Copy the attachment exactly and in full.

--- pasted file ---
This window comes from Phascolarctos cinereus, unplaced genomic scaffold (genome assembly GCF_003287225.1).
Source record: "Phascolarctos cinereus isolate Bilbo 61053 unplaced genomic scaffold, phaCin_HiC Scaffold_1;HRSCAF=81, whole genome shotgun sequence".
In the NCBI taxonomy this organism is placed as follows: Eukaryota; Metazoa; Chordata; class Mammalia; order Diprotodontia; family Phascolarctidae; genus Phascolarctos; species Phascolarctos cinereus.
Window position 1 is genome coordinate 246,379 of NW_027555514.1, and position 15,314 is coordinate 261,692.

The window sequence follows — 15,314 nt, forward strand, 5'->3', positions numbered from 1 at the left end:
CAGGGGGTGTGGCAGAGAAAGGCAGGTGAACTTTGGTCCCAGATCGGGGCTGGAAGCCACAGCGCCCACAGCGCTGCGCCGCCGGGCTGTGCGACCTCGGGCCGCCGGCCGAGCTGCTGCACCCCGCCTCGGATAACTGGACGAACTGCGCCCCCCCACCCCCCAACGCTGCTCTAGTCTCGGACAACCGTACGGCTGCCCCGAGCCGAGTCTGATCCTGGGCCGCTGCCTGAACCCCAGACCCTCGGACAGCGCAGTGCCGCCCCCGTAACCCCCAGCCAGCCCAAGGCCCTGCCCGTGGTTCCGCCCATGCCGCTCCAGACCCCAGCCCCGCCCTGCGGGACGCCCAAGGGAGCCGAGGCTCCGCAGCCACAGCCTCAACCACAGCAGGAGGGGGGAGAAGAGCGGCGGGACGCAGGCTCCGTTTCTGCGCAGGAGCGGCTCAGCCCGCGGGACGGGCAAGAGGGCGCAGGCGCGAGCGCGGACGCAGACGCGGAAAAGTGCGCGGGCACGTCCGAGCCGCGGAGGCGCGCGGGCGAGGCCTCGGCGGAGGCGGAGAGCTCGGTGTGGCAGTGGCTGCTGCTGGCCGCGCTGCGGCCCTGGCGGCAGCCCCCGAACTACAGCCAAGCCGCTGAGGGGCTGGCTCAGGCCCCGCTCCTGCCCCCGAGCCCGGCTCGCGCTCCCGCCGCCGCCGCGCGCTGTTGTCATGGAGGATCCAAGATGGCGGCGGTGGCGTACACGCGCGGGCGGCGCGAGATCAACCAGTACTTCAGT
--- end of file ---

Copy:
This window comes from Phascolarctos cinereus, unplaced genomic scaffold (genome assembly GCF_003287225.1).
Source record: "Phascolarctos cinereus isolate Bilbo 61053 unplaced genomic scaffold, phaCin_HiC Scaffold_1;HRSCAF=81, whole genome shotgun sequence".
In the NCBI taxonomy this organism is placed as follows: Eukaryota; Metazoa; Chordata; class Mammalia; order Diprotodontia; family Phascolarctidae; genus Phascolarctos; species Phascolarctos cinereus.
Window position 1 is genome coordinate 246,379 of NW_027555514.1, and position 15,314 is coordinate 261,692.

The window sequence follows — 15,314 nt, forward strand, 5'->3', positions numbered from 1 at the left end:
CAGGGGGTGTGGCAGAGAAAGGCAGGTGAACTTTGGTCCCAGATCGGGGCTGGAAGCCACAGCGCCCACAGCGCTGCGCCGCCGGGCTGTGCGACCTCGGGCCGCCGGCCGAGCTGCTGCACCCCGCCTCGGATAACTGGACGAACTGCGCCCCCCCACCCCCCAACGCTGCTCTAGTCTCGGACAACCGTACGGCTGCCCCGAGCCGAGTCTGATCCTGGGCCGCTGCCTGAACCCCAGACCCTCGGACAGCGCAGTGCCGCCCCCGTAACCCCCAGCCAGCCCAAGGCCCTGCCCGTGGTTCCGCCCATGCCGCTCCAGACCCCAGCCCCGCCCTGCGGGACGCCCAAGGGAGCCGAGGCTCCGCAGCCACAGCCTCAACCACAGCAGGAGGGGGGAGAAGAGCGGCGGGACGCAGGCTCCGTTTCTGCGCAGGAGCGGCTCAGCCCGCGGGACGGGCAAGAGGGCGCAGGCGCGAGCGCGGACGCAGACGCGGAAAAGTGCGCGGGCACGTCCGAGCCGCGGAGGCGCGCGGGCGAGGCCTCGGCGGAGGCGGAGAGCTCGGTGTGGCAGTGGCTGCTGCTGGCCGCGCTGCGGCCCTGGCGGCAGCCCCCGAACTACAGCCAAGCCGCTGAGGGGCTGGCTCAGGCCCCGCTCCTGCCCCCGAGCCCGGCTCGCGCTCCCGCCGCCGCCGCGCGCTGTTGTCATGGAGGATCCAAGATGGCGGCGGTGGCGTACACGCGCGGGCGGCGCGAGATCAACCAGTACTTCAGT